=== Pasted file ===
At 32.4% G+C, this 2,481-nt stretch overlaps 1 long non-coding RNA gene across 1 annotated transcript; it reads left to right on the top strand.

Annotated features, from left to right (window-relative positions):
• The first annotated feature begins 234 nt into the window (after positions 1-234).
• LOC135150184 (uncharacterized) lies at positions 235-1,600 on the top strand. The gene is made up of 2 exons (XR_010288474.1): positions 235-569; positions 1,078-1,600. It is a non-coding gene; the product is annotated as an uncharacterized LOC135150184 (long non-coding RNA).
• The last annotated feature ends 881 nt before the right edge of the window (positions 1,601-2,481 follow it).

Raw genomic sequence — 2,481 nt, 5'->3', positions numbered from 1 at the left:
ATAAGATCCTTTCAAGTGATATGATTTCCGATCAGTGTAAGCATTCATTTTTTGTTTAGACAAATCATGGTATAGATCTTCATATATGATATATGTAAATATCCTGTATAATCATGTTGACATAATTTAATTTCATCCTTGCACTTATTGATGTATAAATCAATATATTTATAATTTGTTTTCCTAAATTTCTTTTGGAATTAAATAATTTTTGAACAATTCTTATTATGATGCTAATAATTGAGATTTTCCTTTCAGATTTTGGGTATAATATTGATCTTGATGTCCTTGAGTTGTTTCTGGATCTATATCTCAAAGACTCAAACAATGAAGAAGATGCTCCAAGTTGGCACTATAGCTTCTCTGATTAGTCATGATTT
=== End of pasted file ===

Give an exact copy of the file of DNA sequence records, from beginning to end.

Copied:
At 32.4% G+C, this 2,481-nt stretch overlaps 1 long non-coding RNA gene across 1 annotated transcript; it reads left to right on the top strand.

Annotated features, from left to right (window-relative positions):
• The first annotated feature begins 234 nt into the window (after positions 1-234).
• LOC135150184 (uncharacterized) lies at positions 235-1,600 on the top strand. The gene is made up of 2 exons (XR_010288474.1): positions 235-569; positions 1,078-1,600. It is a non-coding gene; the product is annotated as an uncharacterized LOC135150184 (long non-coding RNA).
• The last annotated feature ends 881 nt before the right edge of the window (positions 1,601-2,481 follow it).

Raw genomic sequence — 2,481 nt, 5'->3', positions numbered from 1 at the left:
ATAAGATCCTTTCAAGTGATATGATTTCCGATCAGTGTAAGCATTCATTTTTTGTTTAGACAAATCATGGTATAGATCTTCATATATGATATATGTAAATATCCTGTATAATCATGTTGACATAATTTAATTTCATCCTTGCACTTATTGATGTATAAATCAATATATTTATAATTTGTTTTCCTAAATTTCTTTTGGAATTAAATAATTTTTGAACAATTCTTATTATGATGCTAATAATTGAGATTTTCCTTTCAGATTTTGGGTATAATATTGATCTTGATGTCCTTGAGTTGTTTCTGGATCTATATCTCAAAGACTCAAACAATGAAGAAGATGCTCCAAGTTGGCACTATAGCTTCTCTGATTAGTCATGATTT